I'm using 333 degree potentiometers on each joint instead of encoders to significantly reduce cost and size. They produce a single analog signal that needs ADC sampling and kalman filtering (due to reduced performance in vibration). At the moment, I'm doing that in software on the beaglebone (located on the back of the robot), which works decently well. So, I'm hopeful this cut-corner will work out. However, I'll now need to either convert that signal to one compatible with the Odrive's discrete encoder inputs, or modify the Odrive's firmware to do the job. Still more tinkering to do on that front.

    As for the idea of building my own motor controller, after looking at the various resources and designs available such as Ben Katz's: http://dspace.mit.edu/handle/1721.1/118671#files-area, I'm both more excited about making a custom board, and more aware of how large of an endeavor it would be ( VESC (Best Open Source ESC) || DIY or Buy). So, I'll likely do it as a separate project once I'm happy with TipTap's base model platform.

    That's it for now. Thanks for looking!

View all 3 project logs

Enjoy this project?

Share

Discussions

ParadoxRobotics wrote 10/06/2019 at 20:03 point

Hi,

I am currently working on a RHEX-like quadruped robot using quasi-direct drive BLDC actuator, and I am really impressed by your work !

Is it possible to know the gear configuration of your planetary gearbox ? (mine is a 8:1 planetary gearbox; sun = 12T, planet = 42T and ring = 96T with Module = 0.8 and pressure angle = 20°) or is it possible to have access to the STL or CAD files of your actuator ?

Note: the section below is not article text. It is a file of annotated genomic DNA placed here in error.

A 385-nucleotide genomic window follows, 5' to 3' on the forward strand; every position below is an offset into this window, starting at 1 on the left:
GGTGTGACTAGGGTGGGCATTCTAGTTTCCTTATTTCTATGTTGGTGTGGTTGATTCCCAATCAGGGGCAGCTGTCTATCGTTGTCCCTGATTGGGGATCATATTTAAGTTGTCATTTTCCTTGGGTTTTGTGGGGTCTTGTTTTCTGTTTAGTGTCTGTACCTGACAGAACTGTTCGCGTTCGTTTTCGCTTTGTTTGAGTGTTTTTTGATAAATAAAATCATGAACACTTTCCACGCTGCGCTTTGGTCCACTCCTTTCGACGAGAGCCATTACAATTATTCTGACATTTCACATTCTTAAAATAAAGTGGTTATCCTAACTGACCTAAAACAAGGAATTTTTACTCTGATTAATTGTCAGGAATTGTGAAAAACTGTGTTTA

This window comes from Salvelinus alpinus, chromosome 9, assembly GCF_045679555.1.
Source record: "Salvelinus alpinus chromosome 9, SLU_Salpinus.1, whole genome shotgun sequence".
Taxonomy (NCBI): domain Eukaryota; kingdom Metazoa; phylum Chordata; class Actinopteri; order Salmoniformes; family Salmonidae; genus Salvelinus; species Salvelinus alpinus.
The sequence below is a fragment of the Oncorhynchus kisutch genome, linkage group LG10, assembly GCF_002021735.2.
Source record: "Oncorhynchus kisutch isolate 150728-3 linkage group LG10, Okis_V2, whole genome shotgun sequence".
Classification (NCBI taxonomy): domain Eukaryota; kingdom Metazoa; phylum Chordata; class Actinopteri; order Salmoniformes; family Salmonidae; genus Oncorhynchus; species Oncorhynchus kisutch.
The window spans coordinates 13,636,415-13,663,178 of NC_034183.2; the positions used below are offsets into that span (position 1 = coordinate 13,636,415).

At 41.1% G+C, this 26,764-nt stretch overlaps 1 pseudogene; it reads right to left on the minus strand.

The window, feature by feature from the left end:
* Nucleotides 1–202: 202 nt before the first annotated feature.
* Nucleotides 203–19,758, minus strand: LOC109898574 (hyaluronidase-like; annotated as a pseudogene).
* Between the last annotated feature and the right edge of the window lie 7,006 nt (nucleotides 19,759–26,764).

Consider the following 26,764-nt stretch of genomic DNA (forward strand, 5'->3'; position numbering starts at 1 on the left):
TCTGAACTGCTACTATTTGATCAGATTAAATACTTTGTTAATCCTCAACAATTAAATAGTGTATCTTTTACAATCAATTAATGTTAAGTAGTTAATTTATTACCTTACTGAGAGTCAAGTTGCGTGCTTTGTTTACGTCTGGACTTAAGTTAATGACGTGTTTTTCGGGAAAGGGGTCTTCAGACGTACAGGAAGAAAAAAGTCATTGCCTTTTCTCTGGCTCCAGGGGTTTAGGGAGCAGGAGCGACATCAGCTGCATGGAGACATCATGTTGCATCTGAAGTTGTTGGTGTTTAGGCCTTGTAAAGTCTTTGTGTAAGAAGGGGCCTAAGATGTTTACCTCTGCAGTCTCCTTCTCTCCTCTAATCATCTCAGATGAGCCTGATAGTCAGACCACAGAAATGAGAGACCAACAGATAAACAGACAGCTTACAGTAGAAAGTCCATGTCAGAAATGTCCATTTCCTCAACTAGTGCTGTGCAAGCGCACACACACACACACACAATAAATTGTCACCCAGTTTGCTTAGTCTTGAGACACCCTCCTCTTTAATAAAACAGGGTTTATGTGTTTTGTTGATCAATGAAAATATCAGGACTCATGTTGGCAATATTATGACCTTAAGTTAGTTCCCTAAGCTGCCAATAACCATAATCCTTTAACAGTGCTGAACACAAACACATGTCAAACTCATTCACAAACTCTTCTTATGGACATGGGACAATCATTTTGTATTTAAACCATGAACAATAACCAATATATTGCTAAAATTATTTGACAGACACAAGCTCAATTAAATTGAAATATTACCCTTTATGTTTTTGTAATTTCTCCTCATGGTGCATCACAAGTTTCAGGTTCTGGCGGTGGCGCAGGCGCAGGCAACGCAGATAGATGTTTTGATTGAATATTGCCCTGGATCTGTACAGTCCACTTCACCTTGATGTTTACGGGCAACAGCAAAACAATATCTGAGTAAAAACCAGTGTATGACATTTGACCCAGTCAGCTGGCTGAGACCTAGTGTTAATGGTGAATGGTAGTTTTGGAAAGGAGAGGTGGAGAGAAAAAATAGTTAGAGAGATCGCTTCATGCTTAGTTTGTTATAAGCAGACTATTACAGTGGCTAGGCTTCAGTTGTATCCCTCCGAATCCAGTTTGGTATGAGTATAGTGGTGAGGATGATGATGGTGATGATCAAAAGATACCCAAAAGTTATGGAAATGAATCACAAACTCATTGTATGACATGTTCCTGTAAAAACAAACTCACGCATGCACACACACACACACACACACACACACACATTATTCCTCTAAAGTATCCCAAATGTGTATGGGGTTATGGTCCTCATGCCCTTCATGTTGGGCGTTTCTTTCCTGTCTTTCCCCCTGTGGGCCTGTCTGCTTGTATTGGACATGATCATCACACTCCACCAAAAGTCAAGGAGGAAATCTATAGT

Are you sure? yes | no

Andrey V wrote 08/30/2019 at 12:31 point

Impressive design. Only thing I can recommend - to use Trinamic products for BLDC motor control. I used both, stm32 with their BLDC library and Trinamic products in my projects. Trinamic is the best imo.

  Are you sure? yes | no

Darren V Levine wrote 08/31/2019 at 15:35 point

Unfortunately they're a bit out of my price range for a <$500 robot goal, but thanks for the recommendation. The DizzyServo ended up being only $38 a piece even paying for an assembly house instead of making them myself, so I ended up going with that, and it works well so far for torque controlled applications.

  Are you sure? yes | no

Andrey V wrote 09/03/2019 at 04:20 point

I understand) But get ready to do a lot of work to tune all parameters in FOC SDK. Hopefully, STMicroelectronics engineers made some videos, which may help you. https://youtu.be/As6cLKZzHyA

And good luck! Because it's very complicated project from the initial design to the control algorithms. 

  Are you sure? yes | no

de∫hipu wrote 08/18/2019 at 22:43 point

Hmm, the brochure says "4-DOF legs", but you only have three degrees of freedom? Two motors and one servo? Or am I missing something?

  Are you sure? yes | no

Darren V Levine wrote 08/18/2019 at 22:53 point

Yup, 2 + 1 is correct. That's just poor wording on my part. There are 4 gimbal motors for torque control + 2 servos on the hips, so 6 DOF total.